Example: Interactive Voice Recording Systems (IVR) and pre-recorded Question and Answer Services (QAS) is used since since 2006 in India using Hindi. LifeLines India (< OneWorld South Asia)

2. National farmers information services
National Farmers Information Services are a promising new field of research and application in the emerging field of e-agriculture.

Example: Such a pilot project, The National Farmers Information Service (NAFIS), was launched in Kenya on 29 April 2008 to enable farmers receive timely agriculture information through their mobile phones in national languages Kiswahili and English. This project will develop comprehensive tools and resources to improve the versatility and user-friendliness of NAFIS. These are text-to-speech systems, Automatic Speech Recognition systems, multilingual agricultural terminology banks, easily-navigable agricultural content and an expert system to make NAFIS user-driven and hence more responsive to farmers' queries.

3. Dial-up radio: agricultural information on demand
A series of short segment audio programs that provide small-scale farmers telephone access to relevant information through an automated voice system. This “dial-up” radio system is an information hub featuring a regularly updated, diverse menu of pre-recorded agricultural content.

Example: Kubatana - the Zimbabwean NGO Network Alliance Project. This project will develop pre-recorded agricultural content in Shona, Ndebele and English and a series of flexible audio magazines that will enable farmers to leave messages and ask questions thereby creating two-way communication with other farmers, suppliers, consumers, transport networks, support services and agricultural extension workers.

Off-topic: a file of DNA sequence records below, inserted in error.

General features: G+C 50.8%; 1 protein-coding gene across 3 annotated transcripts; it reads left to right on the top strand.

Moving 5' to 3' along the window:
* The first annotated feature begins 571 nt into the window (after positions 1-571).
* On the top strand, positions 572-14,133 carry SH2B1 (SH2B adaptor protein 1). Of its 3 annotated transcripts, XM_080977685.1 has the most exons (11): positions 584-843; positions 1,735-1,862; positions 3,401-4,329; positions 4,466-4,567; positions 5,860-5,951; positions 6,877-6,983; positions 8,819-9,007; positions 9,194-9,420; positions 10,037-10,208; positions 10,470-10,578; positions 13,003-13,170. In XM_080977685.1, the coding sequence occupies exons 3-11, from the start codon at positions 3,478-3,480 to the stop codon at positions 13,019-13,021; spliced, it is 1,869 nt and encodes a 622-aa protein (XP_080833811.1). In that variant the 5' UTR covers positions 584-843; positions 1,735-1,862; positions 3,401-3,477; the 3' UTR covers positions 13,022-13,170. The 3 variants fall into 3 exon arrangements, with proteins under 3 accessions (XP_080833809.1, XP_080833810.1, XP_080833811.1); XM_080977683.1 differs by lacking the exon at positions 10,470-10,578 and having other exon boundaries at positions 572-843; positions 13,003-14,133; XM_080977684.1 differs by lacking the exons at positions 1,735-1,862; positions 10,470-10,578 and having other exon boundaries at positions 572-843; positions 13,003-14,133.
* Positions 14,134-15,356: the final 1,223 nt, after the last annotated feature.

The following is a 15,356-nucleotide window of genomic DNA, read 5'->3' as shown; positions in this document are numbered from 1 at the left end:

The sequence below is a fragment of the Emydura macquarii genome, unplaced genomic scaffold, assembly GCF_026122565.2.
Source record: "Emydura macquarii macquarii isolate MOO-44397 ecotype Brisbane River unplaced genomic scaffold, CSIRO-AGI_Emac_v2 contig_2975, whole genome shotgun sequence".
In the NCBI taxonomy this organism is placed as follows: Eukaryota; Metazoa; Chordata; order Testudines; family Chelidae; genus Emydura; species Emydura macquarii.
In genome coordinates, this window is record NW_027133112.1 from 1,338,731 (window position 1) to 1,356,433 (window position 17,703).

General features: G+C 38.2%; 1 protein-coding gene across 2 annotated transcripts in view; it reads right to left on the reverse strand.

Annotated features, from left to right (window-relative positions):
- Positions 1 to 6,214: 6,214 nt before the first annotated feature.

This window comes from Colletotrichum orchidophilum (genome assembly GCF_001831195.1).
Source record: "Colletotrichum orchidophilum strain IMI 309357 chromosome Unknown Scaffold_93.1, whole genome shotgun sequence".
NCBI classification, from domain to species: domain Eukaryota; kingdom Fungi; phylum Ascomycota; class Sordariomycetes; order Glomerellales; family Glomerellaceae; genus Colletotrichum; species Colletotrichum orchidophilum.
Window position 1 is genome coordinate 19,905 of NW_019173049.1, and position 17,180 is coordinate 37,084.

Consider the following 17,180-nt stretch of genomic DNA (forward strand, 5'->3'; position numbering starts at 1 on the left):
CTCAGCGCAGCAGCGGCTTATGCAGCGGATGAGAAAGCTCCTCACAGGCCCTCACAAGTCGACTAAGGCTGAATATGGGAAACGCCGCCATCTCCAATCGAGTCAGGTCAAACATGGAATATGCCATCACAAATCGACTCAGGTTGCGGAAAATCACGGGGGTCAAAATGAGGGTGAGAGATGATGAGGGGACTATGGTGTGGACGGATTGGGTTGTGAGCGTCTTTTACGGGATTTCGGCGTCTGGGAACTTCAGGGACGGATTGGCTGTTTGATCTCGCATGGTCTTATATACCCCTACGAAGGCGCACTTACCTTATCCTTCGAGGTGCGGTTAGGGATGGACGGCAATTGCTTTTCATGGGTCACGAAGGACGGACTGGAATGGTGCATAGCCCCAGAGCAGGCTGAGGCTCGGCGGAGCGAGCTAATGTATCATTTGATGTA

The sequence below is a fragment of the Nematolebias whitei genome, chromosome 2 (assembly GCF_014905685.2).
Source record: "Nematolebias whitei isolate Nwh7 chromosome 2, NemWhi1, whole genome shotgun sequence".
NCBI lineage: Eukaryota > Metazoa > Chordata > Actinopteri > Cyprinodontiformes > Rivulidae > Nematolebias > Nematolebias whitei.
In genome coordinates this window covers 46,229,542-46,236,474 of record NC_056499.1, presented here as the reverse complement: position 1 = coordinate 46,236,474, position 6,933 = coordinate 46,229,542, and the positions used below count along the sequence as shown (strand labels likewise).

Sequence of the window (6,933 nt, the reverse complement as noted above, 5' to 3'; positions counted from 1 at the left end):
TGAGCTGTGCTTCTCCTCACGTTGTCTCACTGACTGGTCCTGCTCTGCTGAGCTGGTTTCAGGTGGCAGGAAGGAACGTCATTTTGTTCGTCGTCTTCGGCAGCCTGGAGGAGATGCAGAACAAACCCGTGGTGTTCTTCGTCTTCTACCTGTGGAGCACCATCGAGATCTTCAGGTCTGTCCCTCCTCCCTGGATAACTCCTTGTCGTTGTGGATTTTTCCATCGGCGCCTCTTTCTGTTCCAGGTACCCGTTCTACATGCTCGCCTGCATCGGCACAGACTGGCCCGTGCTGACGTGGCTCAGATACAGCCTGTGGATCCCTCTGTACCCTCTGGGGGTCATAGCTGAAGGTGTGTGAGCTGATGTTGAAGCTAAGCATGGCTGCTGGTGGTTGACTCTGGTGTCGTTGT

4. Extension services based on mobile phone and database monitoring
A media channel that allows anyone anywhere to affordably share market information via mobiles. By tracking activities and profiles, the service becomes a crucial profiling and business monitoring tool, as well as an advertising medium. By focusing on profiling, this service that can minimize risk in transactions, offer some brokerage services, and provide a revenue stream by permitting advertising and data mining. To date, most licensees have been donor projects.

Example: TradeNet began development in 2005, but was officially launched in 2007. TradeNet’s BusyLab has spent three years building an openAPIstructure which allows any entrepreneur to leverage their network of users and mobile operators and get a service launched quickly. TradeNet projects to be operational in 25 countries by 2011.

5. E-learning for basic skills, agricultural education and market information
The provision of information and learning material for market and agricultural skills.

Example 1: Collecting and Exchanging of Local Agriculture Content (CELAC) is a project of BROSDI (Busoga Rural Open Source and Development Initiative) aiming at use of ICT methods and knowledge sharing to enhance poverty reduction and food security. CELAC operates in all the four regions in Uganda. The CELAC Project seeks to collect and exchange this local agricultural content that works from the farmers.